I'll admit I'm astonished that Robert F. Kennedy, Jr.'s shocking book, The Real Anthony Fauci: Bill Gates, Big Pharma, and the Global War on Democracy and Public Health has not generated more interest, especially since at the time I first wrote about it, the Kindle version was only $3. It's $15 now, and the hardcover close to $20, but I'd say it's still worth it at that price, especially if you can't get it from your local library. Or you can do what I do: put it on a watch list at eReaderIQ; for a brief time yesterday it was only 99 cents. At that price I would have bought copies for a few friends—if I hadn't been away from home for the whole day. I find the eReaderIQ service worth supporting, by the way: it really helps with playing Amazon's little games.

I understand that people might be skeptical, whether, as in my case, from distrust of the Kennedys in general, or from a reluctance to question authority—especially when questioning authority can get you shoved into a "right-wing extremist conspiracy theorist" bucket. If you have the courage to look around outside of your comfort zone, however, I predict you will find this book worth your while.

Here are two short (about 5 minute) videos from my current favorite Left Coast liberal academic scientists, whose genuinely liberal credentials I don't doubt, albeit they also sometimes find themselves flung into the above-mentioned bucket when their search for truth leads them in certain directions. Both videos contain Bret's and Heather's evaluations of the book, and more importantly, their evaluation of its documentation. The videos do well at double speed if you want to save time. Spoiler alert: Bret and Heather are even more concerned than I am, with better reason and authority.

This one is just over five and a half minutes long.

And this one four minutes.

As I said in my review of the book, if what Kennedy claims, with such extensive documentation, is true, why are Dr. Fauci and a whole lot of other people not in jail? If it's not true, why isn't Fauci suing Kennedy for libel? I expected outrage on all sides, refutation, corroboration, investigation.

I did not expect ... silence. That silence on the part of investigative journalists, academic researchers, and medical professionals almost scares me more than the book.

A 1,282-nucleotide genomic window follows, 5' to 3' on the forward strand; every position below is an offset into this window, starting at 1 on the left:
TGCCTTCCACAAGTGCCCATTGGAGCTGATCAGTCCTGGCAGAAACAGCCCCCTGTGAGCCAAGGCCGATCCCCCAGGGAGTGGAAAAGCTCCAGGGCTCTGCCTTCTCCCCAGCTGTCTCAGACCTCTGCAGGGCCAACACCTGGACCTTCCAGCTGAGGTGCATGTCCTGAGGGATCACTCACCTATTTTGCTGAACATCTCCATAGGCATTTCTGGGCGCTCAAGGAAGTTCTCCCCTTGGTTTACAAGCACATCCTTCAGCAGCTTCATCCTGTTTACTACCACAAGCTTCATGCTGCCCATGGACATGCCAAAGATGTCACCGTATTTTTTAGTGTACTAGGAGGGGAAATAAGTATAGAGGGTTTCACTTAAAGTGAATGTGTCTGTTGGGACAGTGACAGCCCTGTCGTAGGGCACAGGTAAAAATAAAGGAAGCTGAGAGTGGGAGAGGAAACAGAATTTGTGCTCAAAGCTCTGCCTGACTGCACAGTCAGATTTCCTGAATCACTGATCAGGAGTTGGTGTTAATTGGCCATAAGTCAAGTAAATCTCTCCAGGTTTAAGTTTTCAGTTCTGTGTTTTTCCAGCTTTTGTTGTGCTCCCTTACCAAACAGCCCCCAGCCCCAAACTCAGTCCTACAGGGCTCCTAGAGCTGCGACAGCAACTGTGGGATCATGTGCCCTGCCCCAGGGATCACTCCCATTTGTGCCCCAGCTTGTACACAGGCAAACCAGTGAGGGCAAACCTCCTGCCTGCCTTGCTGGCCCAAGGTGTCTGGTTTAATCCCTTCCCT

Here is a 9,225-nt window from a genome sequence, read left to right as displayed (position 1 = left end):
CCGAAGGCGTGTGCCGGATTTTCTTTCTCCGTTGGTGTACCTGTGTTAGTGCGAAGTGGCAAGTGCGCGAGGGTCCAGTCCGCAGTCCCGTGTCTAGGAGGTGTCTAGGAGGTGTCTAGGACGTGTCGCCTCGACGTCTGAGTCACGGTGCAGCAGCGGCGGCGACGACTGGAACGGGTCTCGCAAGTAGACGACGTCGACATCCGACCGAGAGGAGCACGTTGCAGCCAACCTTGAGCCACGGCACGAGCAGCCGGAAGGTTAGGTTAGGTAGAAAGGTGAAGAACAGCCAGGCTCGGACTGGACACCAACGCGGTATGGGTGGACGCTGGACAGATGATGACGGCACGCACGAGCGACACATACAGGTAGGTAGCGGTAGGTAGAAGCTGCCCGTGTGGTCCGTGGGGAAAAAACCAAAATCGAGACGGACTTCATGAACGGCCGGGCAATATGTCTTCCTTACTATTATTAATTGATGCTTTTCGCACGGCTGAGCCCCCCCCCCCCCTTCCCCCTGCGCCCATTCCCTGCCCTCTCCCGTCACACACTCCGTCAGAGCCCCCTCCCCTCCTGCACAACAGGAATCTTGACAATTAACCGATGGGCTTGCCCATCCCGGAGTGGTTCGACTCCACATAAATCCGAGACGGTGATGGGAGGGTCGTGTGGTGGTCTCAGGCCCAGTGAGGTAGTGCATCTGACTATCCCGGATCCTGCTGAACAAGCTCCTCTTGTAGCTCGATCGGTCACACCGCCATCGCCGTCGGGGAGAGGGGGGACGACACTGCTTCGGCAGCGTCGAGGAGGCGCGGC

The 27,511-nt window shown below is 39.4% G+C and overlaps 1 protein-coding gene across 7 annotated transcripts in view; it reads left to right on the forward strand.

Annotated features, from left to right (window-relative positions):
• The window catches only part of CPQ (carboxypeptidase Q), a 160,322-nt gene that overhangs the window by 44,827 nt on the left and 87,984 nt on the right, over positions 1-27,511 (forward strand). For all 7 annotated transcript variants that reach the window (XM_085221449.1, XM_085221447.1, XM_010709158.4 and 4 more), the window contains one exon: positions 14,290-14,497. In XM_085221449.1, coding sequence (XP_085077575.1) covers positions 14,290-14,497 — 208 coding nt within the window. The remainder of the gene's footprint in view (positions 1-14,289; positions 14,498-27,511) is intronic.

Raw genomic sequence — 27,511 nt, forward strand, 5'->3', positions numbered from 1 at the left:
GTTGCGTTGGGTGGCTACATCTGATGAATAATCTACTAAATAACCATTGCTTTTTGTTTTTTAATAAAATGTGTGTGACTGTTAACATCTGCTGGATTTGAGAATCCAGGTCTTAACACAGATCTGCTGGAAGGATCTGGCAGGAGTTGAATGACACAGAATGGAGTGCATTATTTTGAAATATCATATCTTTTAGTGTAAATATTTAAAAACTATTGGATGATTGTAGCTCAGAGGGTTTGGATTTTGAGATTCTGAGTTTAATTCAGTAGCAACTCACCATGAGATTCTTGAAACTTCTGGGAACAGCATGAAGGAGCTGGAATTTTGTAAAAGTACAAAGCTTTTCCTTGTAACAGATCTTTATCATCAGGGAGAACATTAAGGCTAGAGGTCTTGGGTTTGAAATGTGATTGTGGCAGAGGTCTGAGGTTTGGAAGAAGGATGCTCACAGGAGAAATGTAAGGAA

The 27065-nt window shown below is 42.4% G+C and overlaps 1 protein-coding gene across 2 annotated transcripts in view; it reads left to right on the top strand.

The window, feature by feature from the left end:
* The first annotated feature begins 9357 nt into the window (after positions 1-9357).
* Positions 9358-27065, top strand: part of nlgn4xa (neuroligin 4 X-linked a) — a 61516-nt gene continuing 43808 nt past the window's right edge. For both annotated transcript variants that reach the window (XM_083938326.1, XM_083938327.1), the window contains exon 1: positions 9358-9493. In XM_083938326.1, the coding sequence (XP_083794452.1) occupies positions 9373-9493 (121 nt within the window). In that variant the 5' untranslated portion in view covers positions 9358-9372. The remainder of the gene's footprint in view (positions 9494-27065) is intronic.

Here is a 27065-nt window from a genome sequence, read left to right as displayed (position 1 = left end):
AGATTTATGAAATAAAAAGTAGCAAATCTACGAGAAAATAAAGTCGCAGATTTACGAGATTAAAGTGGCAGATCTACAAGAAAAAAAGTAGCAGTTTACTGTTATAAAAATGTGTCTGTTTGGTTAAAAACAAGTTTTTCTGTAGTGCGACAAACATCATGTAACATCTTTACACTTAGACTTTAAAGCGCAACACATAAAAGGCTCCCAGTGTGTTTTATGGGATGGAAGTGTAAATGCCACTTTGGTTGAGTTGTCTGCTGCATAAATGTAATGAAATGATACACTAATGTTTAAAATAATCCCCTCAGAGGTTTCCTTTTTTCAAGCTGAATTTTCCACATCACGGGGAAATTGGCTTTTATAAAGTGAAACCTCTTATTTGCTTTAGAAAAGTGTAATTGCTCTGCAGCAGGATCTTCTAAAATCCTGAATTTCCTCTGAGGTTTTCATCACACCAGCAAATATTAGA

I understand that people's lives are too busy for them to want to tackle a long, dense non-fiction book, so I don't urge you lightly to read The Real Anthony Fauci. But for your own health, and especially for your children, if you can make time to read this book, or listen to it in audiobook format, it has my strongest recommendation. The story is as riveting as it is frightening, and I was surprised at how quickly I finished it. I do recommend the Kindle version; the primary reason I also bought the hardcover was the knowledge that Amazon can make a Kindle book "disappear" at any moment, even from my physical e-reader. Most of the time I'm more comfortable with physical books, but in this case I actually find the digital version friendlier to the eyes. Don't be put off by the fact that the e-book format appears to double the page count (934 vs. 480).

Those who know me know that I do not like horror stories. Even during my Girl Scout days I was not a fan of ghost stories around the campfire. The Real Anthony Fauci is a horror story par excellence, because most of the others are about situations we are very unlikely to experience, and this one has already happened to us—we just didn't recognize it. Nonetheless, I am, as Bret suggests, hopeful: Information is power, and this book has answered questions that have troubled me for decades.

Posted by sursumcorda on Monday, November 21, 2022 at 11:28 am | Edit
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